Abstract

In less than one year since the outbreak of the COVID-19 pandemic, two mRNA-based vaccines, BNT162b2 and mRNA-1273, were granted the first historic authorization for emergency use, while another mRNA vaccine, CVnCoV, progressed to phase 3 clinical testing. The COVID-19 mRNA vaccines represent a new class of vaccine products, which consist of synthetic mRNA strands encoding the SARS-CoV-2 Spike glycoprotein, packaged in lipid nanoparticles to deliver mRNA to cells. This review digs deeper into the scientific breakthroughs of the last decades that laid the foundations for the rapid rise of mRNA vaccines during the COVID-19 pandemic. As well as providing momentum for mRNA vaccines, SARS-CoV-2 represents an ideal case study allowing to compare design-activity differences between the different mRNA vaccine candidates. Therefore, a detailed overview of the composition and (pre)clinical performance of the three most advanced mRNA vaccines is provided and the influence of choices in their structural design on to their immunogenicity and reactogenicity profile is discussed in depth. In addition to the new fundamental insights in the mRNA vaccines’ mode of action highlighted here, we also point out which unknowns remain that require further investigation and possibly, optimization in future mRNA vaccine development.

All mRNA vaccines target the same SARS-CoV-2 antigen and incor porate mRNA encoding the full-length, transmembrane anchored S protein. The genetic sequence is slightly altered to stabilize the prefusion conformation of the glycoprotein using two proline (2P) substitutions (K986P and V987P mutations) (Fig. 2a) [21]. A major advantage of the mRNA approach, is that the proteins are produced by the host cells as they would be in case of a natural infection with the virus. As a result, the produced proteins will undergo the same post-translational pro cessing, including glycosylation, subunit cleavage and proper protein folding. As such, the S glycoprotein is eventually incorporated as a trimer in the membrane of mRNA-transfected cells, allowing it to be efficiently exposed in its antigenically native prefusion conformation to B cells. Precedent work by Moderna and the NIH National Institute for Allergy and Infectious Diseases (NIAID) demonstrated that the membrane-bound MERS-CoV 2P S mRNA elicited more potent neutral izing antibody responses as compared to secreted MERS-CoV 2P S, or wild-type S mRNA; fundamental insights that could immediately be transferred to the mRNA vaccine design for the SARS-CoV-2 pandemic [27]. Moreover, isolation of neutralizing antibodies from the serum of COVID-19 patients confirmed the strong immunogenicity of the S pro tein, but showed an equal immunogenicity of the RBD and the N-ter minal domain (NTD). This implies that vaccinating against the entire S protein, rather than only one of its structural components, is expected to result in an improved response which will be less affected when the virus undergoes genetic drift [28].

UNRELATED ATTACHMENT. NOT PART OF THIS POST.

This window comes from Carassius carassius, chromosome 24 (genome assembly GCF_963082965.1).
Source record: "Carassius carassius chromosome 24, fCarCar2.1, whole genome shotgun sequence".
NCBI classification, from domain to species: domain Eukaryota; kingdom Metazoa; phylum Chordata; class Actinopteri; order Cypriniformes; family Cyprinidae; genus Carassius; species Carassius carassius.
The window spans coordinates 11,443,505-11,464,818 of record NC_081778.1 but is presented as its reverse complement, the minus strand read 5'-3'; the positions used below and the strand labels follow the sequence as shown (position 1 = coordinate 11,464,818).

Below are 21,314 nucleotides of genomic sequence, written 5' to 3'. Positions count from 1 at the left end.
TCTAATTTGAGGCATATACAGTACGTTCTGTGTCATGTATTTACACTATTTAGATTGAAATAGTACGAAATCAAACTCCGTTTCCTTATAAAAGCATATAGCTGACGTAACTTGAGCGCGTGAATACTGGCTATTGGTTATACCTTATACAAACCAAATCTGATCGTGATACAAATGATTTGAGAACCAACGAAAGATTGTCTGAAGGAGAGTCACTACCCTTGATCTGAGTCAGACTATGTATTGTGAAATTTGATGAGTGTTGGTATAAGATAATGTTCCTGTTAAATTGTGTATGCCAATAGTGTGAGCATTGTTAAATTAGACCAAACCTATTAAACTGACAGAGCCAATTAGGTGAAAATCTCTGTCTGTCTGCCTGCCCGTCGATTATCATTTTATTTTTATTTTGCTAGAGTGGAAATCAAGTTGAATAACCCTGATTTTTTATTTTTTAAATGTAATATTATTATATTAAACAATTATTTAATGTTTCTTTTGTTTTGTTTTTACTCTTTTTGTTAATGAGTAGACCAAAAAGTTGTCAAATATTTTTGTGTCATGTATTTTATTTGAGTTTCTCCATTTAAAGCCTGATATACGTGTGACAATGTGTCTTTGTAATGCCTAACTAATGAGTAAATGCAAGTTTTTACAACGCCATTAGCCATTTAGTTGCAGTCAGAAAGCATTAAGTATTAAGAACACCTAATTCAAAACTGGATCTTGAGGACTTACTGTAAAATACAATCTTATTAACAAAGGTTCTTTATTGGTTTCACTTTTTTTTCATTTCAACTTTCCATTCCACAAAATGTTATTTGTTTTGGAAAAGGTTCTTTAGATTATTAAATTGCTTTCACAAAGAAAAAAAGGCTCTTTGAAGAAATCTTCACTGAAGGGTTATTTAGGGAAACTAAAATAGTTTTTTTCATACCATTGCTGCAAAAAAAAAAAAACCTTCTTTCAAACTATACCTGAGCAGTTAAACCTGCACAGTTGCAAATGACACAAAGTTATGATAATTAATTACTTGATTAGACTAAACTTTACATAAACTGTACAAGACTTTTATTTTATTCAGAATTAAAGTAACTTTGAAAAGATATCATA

Several optimizations to the mRNA structure can drastically improve the final outcome. The design of (non-coding) structural elements of the mRNA such as the CAP structure, poly(A) tail and untranslated regions (UTRs) all have a major impact on the mRNA stability and translation capacity [31,32]. Codon optimization in the mRNA sequence to e.g., match host transfer (t)RNA abundances, or as a determinant of intro ducing secondary structures, can drastically impact the protein synthesis rate and ribosome dwell time (i.e. mRNA functional half-life) [33,34]. In this context, 1m. nucleotide-modifications were shown to provide additional base pair stability, giving rise to a high degree of secondary structure which significantly improves the mRNA translation [35]. Furthermore, the secondary structure design of mRNA can be optimized in order to improve mRNA stability against cleavage by endonucleases and chemical degradation processes, including hydrolysis [36]. BNT162b2 and mRNA-1273 implement a combination of modifie nucleotide 1m. replacement and removal of dsRNA fragments in the mRNA production process, which strongly reduces the innate immune signaling in response to mRNA through decreased activation of TLR signaling and cytosolic RNA sensors. Moderna claimed that with such an approach, both local and systemic innate immune effects upon mRNA (vaccine) administration can be limited to a bare minimum in mice [37]. In contrast to BNT162b2 and mRNA-1273, the CVnCoV vaccine candi date contains an “unmodified” mRNA, which employs sequence engi “ neering (e.g., reduction in uridine content), selected UTRs, and a stringent purification protocol to remove dsRNA fragments [11].

Moreover, BioNTech’s and Moderna’s LNPs also contain (more or less) the same helper lipids; 1,2-dis tearoyl- snglycero-3-phosphocholine (DSPC), cholesterol and a diffusible PEG-lipid (2-[(polyethylene glycol)-2000]-N,N-ditetradecylacetamide, PEG2000-DMA in BNT162b2 or 1,2-dimyristoyl-rac-glycero3-methoxypo lyethylene glycol-2000, PEG2000-DMG in mRNA-1273) [23,24].